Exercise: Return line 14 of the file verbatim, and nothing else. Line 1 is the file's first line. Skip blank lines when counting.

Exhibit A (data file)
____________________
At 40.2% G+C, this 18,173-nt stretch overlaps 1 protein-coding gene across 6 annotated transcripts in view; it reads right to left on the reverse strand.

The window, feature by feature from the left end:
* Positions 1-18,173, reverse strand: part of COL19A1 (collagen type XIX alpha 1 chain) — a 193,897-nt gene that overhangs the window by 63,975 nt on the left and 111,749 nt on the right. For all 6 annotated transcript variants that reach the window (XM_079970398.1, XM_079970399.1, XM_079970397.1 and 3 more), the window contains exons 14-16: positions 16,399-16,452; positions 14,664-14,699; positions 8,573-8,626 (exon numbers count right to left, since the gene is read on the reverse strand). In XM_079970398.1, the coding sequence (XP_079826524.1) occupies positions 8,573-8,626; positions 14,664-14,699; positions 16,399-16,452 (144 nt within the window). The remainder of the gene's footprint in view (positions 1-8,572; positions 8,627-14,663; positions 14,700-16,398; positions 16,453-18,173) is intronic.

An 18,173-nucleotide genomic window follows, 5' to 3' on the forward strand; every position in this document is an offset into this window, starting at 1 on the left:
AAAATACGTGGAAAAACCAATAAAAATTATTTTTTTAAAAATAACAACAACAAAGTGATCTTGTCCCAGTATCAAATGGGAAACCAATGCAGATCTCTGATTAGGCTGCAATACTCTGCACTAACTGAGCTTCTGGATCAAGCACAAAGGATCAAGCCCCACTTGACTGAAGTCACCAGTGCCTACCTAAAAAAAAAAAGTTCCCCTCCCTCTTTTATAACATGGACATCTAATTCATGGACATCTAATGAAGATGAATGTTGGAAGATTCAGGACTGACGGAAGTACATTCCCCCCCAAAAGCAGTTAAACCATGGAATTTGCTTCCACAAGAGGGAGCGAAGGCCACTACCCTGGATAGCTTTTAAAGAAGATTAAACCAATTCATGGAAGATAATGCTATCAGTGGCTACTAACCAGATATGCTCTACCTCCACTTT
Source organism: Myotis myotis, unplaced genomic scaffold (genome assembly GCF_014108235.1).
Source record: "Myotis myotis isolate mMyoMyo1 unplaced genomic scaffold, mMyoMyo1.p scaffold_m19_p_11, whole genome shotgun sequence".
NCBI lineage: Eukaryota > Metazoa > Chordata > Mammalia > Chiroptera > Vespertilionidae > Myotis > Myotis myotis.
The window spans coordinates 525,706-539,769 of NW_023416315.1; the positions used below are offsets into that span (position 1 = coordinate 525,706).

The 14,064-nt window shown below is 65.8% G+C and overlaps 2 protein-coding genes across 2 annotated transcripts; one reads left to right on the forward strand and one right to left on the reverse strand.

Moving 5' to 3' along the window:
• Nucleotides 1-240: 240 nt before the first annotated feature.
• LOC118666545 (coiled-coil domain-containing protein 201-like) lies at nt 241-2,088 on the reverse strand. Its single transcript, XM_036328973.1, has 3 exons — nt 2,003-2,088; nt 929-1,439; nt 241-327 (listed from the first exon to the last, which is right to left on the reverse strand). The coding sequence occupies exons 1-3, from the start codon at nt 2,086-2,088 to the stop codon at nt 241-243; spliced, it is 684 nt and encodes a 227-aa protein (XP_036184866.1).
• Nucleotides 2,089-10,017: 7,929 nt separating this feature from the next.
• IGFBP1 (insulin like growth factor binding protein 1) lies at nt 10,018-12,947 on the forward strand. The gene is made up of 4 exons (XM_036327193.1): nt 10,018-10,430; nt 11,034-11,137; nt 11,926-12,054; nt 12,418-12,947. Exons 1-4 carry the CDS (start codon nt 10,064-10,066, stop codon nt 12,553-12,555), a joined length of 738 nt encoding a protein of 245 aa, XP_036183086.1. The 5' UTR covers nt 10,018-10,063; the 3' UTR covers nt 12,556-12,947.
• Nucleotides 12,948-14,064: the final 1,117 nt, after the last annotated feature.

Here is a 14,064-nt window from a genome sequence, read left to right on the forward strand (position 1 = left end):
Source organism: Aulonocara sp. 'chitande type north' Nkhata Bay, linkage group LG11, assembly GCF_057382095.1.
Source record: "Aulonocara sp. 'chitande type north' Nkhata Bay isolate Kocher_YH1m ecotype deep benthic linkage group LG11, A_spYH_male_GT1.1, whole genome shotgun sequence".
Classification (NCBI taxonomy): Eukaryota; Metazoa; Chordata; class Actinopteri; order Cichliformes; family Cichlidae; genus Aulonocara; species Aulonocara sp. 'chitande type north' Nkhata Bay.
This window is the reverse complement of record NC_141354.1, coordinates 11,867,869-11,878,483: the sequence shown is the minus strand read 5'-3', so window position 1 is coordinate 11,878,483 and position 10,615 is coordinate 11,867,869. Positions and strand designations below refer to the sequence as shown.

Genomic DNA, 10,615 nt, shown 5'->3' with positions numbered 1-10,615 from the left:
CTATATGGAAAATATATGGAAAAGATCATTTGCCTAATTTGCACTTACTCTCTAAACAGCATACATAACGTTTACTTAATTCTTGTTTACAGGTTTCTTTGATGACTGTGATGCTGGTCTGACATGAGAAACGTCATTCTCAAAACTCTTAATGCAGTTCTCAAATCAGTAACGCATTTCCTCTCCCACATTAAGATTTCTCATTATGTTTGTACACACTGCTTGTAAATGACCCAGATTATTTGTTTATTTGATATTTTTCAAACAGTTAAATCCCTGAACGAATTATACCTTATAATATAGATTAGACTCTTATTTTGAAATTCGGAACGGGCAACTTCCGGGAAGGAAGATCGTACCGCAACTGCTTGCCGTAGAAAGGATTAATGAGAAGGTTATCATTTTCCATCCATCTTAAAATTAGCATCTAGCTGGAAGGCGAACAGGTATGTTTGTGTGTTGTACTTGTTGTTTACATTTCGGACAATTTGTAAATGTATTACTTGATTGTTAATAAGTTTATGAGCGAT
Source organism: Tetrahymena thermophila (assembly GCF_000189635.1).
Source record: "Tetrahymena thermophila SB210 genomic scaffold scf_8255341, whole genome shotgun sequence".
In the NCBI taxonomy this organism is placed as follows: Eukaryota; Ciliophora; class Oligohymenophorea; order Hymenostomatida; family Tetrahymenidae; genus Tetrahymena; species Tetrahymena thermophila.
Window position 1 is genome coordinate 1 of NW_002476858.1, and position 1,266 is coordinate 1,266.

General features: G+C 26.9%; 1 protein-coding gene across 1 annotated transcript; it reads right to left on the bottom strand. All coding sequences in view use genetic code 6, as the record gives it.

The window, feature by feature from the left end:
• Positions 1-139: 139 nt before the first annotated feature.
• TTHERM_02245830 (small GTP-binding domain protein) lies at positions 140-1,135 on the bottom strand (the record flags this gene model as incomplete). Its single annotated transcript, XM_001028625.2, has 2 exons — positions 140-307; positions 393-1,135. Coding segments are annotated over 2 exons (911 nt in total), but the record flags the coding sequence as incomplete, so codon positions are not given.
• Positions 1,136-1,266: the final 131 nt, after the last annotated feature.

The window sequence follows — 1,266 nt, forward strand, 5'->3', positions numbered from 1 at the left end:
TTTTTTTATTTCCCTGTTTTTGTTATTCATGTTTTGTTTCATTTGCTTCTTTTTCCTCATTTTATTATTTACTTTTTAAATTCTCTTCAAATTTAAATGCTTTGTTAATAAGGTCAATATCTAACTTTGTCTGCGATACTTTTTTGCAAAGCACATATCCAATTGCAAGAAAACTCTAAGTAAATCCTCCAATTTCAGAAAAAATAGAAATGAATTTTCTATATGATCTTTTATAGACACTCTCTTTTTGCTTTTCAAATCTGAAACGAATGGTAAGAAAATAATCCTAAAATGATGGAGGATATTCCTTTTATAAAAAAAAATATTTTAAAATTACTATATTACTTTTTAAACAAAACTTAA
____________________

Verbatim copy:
• Nucleotides 2,089-10,017: 7,929 nt separating this feature from the next.